How does video calls in popular applications work today, because they transfer not only video but audio and even sometimes other data as well.

The answer to that is quite simple.
A SIP call could have multiple RTPs for each data source, so each end of the call receives separate audio and video for different ports of RTP.

RTP could also contain multiple sources of data(voice, video, etc..) on a single RTP port.
That’s achieved with channeling inside the RTP, which is achieved by describing inside the SIP SDP multiple channels for it beforehand.

Now we can see that RTP could do a lot of stuff, and he really does because he can pretty much do anything in terms of transferring data, and the only thing we need to do in order to achieve that is simply to describe him how to do that.

If we’re sending over RTP our media sources which are video and/or voice, it must be very heavy on a typical smartphone and even common PC.

You might be asking, what about compressing the data before sending and decompress it after receiving it, just like Winrar for example.
We do have a solution for that, and because of that, we use codecs.

What are codecs?

In order to understand what codecs are, let's first discuss how we send an image over the internet.

Do you know that awesome 4K technology?
Have you ever considered why the quality of the image is so astonishing when we see our favorite movie?
Well, there’s a reason for that.
Let’s just say that a 4K image has its own cost.

Each 4K image in terms of pixles has 3840 x 2160 = 8,294,400‬ pixles in each image.
Each pixel is usually a byte, so if we will send that image over a socket, for example, we are actually sending an 8.29 GB over the network.

What if we need to send a 4K image with 30 frames per second to the other party?
If we calculate it, we get 248.7 GB being sent each second!

What if we add also a voice to that?
What if there are many more applications on the phone or PC working as well, and even some of them are high networking consuming services?
I hope you see where I’m going with this, it will simply be very high consuming for our network card.

Therefore, codecs were born!
Codecs help us to take data and compress it to smaller units so we will send much smaller data units over the wire.
This way we will not have too many network errors that could lead to losing data, because there’s too much of it over the wire.

You can think of the codecs like Winrar, but for more specific cases which are video and voice.

You might be guessing right now the following question.
Can computer A that has Codecs X, Y, and Z talk to computer B which has Codecs X, G, R?
It can but through only one codec which is X.

When a voice or video call is trying to be initiated, the codecs must match, because his codec compresses the data by his algorithm so the same algorithm is needed to decompress it.

How the call is decided?

Another protocol we now will meet is SDP(Session Description Protocol).
SDP is actually being sent inside the SIP negotiation.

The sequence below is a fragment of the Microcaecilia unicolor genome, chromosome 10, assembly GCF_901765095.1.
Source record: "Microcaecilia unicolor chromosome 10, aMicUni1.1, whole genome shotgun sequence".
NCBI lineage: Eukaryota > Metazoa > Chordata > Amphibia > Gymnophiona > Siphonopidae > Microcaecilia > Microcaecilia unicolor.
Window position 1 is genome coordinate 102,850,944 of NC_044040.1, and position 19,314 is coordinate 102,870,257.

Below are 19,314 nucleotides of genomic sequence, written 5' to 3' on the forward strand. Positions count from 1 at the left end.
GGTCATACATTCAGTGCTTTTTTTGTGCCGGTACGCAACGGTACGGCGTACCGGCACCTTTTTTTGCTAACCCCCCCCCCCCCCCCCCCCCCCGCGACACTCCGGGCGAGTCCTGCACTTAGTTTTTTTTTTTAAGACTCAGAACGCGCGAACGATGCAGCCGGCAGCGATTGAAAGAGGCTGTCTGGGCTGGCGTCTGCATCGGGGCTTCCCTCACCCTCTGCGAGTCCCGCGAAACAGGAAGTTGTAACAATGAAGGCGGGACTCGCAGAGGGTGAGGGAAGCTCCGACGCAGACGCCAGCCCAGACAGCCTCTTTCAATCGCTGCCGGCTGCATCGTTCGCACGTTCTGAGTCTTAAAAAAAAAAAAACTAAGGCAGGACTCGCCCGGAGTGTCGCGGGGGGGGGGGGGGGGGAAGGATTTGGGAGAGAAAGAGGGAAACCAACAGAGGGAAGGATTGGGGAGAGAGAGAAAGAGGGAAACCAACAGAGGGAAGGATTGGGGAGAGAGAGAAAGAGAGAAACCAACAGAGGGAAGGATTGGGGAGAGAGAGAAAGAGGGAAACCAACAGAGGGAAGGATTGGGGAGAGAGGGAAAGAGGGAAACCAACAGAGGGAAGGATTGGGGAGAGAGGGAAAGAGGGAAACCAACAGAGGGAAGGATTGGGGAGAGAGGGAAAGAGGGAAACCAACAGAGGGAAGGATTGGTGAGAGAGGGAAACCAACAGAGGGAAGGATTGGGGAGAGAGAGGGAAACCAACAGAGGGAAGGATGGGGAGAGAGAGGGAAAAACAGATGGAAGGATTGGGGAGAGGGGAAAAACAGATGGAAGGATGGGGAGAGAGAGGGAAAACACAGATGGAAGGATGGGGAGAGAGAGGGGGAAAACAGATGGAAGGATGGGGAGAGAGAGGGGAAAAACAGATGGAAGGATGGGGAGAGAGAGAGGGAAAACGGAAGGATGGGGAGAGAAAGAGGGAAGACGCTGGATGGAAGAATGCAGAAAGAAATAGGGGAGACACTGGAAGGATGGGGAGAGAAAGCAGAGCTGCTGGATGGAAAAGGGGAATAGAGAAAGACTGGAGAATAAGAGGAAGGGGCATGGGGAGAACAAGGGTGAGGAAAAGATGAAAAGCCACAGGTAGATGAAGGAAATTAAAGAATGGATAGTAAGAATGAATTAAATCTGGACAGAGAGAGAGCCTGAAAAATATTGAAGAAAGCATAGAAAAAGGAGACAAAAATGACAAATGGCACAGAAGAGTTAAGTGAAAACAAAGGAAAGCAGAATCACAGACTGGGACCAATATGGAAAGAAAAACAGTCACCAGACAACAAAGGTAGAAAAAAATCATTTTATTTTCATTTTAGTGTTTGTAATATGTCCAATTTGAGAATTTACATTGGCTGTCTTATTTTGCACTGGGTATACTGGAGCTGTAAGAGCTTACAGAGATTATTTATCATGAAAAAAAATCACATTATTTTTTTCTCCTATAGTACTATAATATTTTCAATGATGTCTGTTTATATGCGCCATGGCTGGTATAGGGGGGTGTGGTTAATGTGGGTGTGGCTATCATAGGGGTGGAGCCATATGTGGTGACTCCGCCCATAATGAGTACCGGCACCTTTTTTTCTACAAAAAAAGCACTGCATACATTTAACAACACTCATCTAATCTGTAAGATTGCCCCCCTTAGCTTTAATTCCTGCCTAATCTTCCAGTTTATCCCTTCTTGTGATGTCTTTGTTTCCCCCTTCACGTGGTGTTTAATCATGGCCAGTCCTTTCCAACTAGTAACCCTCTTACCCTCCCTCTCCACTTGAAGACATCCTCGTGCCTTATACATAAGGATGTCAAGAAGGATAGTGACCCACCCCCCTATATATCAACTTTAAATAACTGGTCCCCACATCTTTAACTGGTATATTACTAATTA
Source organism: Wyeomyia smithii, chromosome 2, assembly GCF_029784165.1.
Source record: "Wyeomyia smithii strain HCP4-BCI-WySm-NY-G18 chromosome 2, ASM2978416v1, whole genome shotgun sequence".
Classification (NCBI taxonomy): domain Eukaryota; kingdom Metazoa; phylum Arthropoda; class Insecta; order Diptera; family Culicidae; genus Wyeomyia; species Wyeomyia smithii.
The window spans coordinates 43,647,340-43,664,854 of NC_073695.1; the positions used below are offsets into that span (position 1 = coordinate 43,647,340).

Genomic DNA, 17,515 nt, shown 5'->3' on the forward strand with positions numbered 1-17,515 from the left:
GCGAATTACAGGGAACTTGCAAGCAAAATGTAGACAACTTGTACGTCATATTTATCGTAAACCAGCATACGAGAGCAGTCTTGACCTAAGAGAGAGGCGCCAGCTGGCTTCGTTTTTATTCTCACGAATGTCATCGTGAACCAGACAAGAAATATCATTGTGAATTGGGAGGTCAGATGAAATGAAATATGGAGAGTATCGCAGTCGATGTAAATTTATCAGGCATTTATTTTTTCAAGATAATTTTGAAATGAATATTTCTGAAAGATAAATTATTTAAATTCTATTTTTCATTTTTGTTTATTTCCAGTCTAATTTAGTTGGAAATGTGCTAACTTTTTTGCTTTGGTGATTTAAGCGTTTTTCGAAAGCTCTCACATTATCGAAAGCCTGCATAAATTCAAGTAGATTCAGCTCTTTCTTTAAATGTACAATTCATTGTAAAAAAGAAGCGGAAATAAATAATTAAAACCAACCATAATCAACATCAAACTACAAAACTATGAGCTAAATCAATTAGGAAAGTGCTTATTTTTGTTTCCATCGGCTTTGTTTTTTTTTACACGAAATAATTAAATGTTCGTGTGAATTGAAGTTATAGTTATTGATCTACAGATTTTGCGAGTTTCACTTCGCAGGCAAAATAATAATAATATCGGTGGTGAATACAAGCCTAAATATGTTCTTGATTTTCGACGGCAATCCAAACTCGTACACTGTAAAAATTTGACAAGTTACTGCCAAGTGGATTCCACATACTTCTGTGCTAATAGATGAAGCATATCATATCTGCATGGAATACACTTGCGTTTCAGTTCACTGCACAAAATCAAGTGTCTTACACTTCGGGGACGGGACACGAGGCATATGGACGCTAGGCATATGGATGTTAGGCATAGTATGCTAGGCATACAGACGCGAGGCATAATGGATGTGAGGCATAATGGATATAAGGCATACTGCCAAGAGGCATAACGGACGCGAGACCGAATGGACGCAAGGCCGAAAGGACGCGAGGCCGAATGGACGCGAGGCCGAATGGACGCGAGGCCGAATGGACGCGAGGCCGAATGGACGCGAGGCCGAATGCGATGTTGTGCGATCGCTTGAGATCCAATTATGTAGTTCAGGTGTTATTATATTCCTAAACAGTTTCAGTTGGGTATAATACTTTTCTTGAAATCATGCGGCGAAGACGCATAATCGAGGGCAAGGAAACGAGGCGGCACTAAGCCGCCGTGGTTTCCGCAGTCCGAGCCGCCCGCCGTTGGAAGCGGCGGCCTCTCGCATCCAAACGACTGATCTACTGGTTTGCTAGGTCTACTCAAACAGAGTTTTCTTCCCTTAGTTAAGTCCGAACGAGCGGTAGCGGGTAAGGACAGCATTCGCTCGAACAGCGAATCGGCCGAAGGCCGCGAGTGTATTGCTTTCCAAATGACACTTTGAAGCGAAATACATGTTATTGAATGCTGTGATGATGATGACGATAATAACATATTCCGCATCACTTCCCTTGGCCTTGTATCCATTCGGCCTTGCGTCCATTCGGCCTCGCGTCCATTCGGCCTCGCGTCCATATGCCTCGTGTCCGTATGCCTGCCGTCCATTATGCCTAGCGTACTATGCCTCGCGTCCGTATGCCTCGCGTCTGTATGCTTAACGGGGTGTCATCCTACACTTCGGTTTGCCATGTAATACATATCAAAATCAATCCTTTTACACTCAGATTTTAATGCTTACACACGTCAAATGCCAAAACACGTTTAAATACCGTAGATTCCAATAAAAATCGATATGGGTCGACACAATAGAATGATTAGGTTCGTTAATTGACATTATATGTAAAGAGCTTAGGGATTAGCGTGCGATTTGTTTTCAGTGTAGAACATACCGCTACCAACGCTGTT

SDP is simply describing how the RTP will be sent and received.
The main values are deciding on the ports for sending and receiving the RTP, and also the Codecs to use.

SIP is actually trying to find out which RTP ports he can use in order to receive RTP data from the other party.
When he finds that out, he inserts those UDP ports to the SDP, so the other party will know where to send his side of RTP to us.

Hmmm… you might be asking yourself.
Why RTP wouldn’t decide for himself all of that?
Remember we said that RTP is over UDP?
UDP is a stateless protocol and we also don’t even know if a UDP message was sent to the other end, so that’s why we need a safe connection that will tell both parties how to act once the RTP connection will start.

While SIP does his call negotiation he sends inside his own SIP message, the SDP itself.

It seems a little bit overwhelming, but believe me, after you start to work with it for a while, this thing would look like a cooking recipe.

In order to understand more deeply about RTP, I wanted to add the fact that if we don’t actually receive the data on the allocated port of RTP, the RTP would still be sent because there’s no validation of the data has been sent due to using UDP.

SIP Dialogs

In every SIP call, we have a SIP dialog.
A SIP dialog helps to understand SIP messages to distinguish between them, so we could understand to which session they are related to.

That means that for a SIP call, we would be able to understand which call needs to be forwarded, turn to busy, end it, and more…

Distinguish between the sessions is quite easy.
In the first SIP invite message, we have on the From field on the end of it a tag variable, and also when the recipient of that Invite responds back with the OK message, another tag is added for the To field.

As with the first SIP Invite, each invite is referred to as SIP ReInvite.
This signals that the RTP of the call might need to be updated due to the removal or additional clients on the call.

Architectures and stuff…

Today we will use these technologies in a variety of use cases.
In some cases, we will use a Call Center which is a SIP server that lets SIP clients connect to him, and allow access to call other clients on that Call Center.

The call center could be a shelf product from Cisco or Juniper for example or even be an open-source project or self-developed SIP server.
Of course that the better the hardware and the implementation of the relevant product lead to better results in most cases.


VoIP is a nonstop growing world which has many interesting challenges, which each day, I’m personally learning from it how the world of networking works better, so if you wish to get better at the world of networking try giving it a shot ;)

With the entrance of WebRTC of course there are many opportunities for making our web-based applications to have a better experience in terms of features, but still, the world of SIP is still needed and gives a lot of solutions as well.

I hope you had a great time reading this piece, and if you have any further questions I would be delighted to answer them.
Also, if you have any opinions or suggestions for improving this piece, I would like to hear :)

Thank you all for your time and I wish you a great journey!



Ido Magor

My biggest passions are learning and improving each day, in what I do and why I do it.